It has taken Microsoft a long time to bring its flagship Office suite to the Web and now it finally has with Office 2010. The software suite comes packed with meaningful improvements such as new cut-and-paste features for Word and new ways to broadcast your PowerPoint presentations online. But the most striking addition to Office 2010 is the introduction of Office Web Apps. These are lightweight versions of Word, PowerPoint, Excel, and OneNote that are all accessible via desktop, mobile devices, and Web browsers Internet Explorer, Firefox, and Safari.
Microsoft released a technical preview of Office 2010 to developers Monday giving the public a first official glimpse at the software giant’s flagship Office software. We’ve been playing around with Office 2010 for a few weeks now. Our thoughts on the software are outlined below. Sadly we’ll have to wait a bit longer for testing Office 2010 Web applications. According to Microsoft, its Web apps can’t be tested until later this year.
Final versions of Microsoft Office 2010 and Office Web applications are expected within the first half of 2010. Pricing is still unknown; however, Microsoft says it will bring the number of Office editions down from eight to five. When Office Web applications launch, they will be free and available through Microsoft’s Windows Live set of online services. Businesses will be able to choose an Office 2010 licensing option that allows them to host their own Office Web applications. Microsoft’s Office 2010 Web site can be found here.
Watch Out Google Apps: Microsoft Now Lets You Create, Edit, Save Office Docs Online
For key Office 2010 programs such as Word, Excel, PowerPoint, and the online collaborative program OneNote Microsoft now includes Web applications. Microsoft says all the Office 2010 Web applications will be available to anyone with a free Windows Live account. Access will allow you to create, edit, and share existing documents with others. You’ll also be able to store documents online to a free Windows Live SkyDrive account.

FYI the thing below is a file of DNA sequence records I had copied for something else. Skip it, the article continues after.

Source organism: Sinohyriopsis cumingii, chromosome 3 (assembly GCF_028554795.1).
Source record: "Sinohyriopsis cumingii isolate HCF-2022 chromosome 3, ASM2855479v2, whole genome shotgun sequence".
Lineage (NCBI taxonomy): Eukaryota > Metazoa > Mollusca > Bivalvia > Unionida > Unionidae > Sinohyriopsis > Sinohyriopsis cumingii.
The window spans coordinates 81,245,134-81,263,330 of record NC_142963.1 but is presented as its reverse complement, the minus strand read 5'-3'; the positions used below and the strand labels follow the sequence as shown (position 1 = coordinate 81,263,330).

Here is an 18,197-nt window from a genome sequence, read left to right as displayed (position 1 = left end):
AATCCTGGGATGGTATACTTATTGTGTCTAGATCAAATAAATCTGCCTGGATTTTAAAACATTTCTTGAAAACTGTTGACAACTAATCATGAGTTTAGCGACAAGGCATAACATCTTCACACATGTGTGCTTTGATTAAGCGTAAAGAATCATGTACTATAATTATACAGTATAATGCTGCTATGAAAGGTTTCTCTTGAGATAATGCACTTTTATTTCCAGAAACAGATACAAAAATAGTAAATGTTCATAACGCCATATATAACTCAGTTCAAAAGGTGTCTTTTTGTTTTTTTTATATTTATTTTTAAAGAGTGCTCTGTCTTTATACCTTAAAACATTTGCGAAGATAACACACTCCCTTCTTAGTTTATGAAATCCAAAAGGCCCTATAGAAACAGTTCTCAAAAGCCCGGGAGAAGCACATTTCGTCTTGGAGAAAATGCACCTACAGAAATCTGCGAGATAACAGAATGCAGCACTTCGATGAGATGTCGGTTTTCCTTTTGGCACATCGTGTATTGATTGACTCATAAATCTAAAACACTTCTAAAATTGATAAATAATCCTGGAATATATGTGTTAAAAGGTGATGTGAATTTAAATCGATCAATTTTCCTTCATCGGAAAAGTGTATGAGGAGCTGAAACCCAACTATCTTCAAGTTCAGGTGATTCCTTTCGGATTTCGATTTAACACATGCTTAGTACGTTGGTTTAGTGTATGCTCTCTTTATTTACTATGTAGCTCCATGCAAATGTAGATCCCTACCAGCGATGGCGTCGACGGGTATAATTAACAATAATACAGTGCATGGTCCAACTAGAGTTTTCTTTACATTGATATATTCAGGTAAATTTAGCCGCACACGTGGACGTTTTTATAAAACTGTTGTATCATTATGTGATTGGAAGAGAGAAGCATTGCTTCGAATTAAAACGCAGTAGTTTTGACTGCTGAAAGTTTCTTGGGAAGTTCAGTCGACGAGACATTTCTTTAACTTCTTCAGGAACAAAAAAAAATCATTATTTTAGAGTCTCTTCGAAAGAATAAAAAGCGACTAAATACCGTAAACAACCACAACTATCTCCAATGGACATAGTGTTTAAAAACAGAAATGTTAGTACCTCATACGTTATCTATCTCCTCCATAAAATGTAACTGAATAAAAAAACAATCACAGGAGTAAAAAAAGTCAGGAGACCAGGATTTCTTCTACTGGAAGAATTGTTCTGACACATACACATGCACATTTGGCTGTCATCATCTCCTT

Don’t expect identical features with the online version of Word. Microsoft says it’s doing its best to make it a close match to the software equivalent of Word, making sure the Web version retains the same look and feel as in the desktop. Word, like all Office 2010 Web apps, retains the “ribbon user interface.” Don’t expect the identical functionality as the software client version of Word. With Office Word App you can:
* Create, edit, and save Word documents
* Add tables, bullets, and styles to Word documents
* The browser-based version of Word has AutoCorrect and background spelling checker.
Online: Office PowerPoint App
With the Office PowerPoint App you can create and edit presentations from the Web — that includes the ability to pick a theme and slide layout. Other online features include:
* Ability to add animations
* In-browser and full-screen Slide Show views.
* Autocorrect, spelling checker, and auto-numbering/bulleting and undo/redo.
* Ability to insert pictures, charts, and tables into existing PowerPoint presentations
Online: Office Excel App
As with other Office Web applications, Microsoft is trying to make the Web version of Excel look and feel like the software version of Excel, but with reduced functions. As you would expect, the Office Excel Web application allows you to create, edit and, save Microsoft Excel workbooks via Web browsers. Other functions:
* Multiuser co-authoring — more than one person can edit data at the same time.
* The ability to use the same Excel formulas on online and in the client version of the program.
Microsoft Office Reaches for the Clouds
One paper Microsoft Web strategy is compelling. For now, we’ll have to take Microsoft at its word when it comes to cloud-based versions of its Office applications. One thing for sure Redmond can talk a good game. All indications are Google is in for some stiff competition when it comes to Google Docs & Spreadsheets. Other online office suites such as ThinkFree Office Online and Zoho Office Suite will also want to watch their backs.
Until Microsoft offers more than press releases for its Office Web Apps there is not much we can say. But given its dominance in the office software market we can assume Microsoft’s entrance into this space to make huge waves in the nascent market of cloud-based office productivity applications.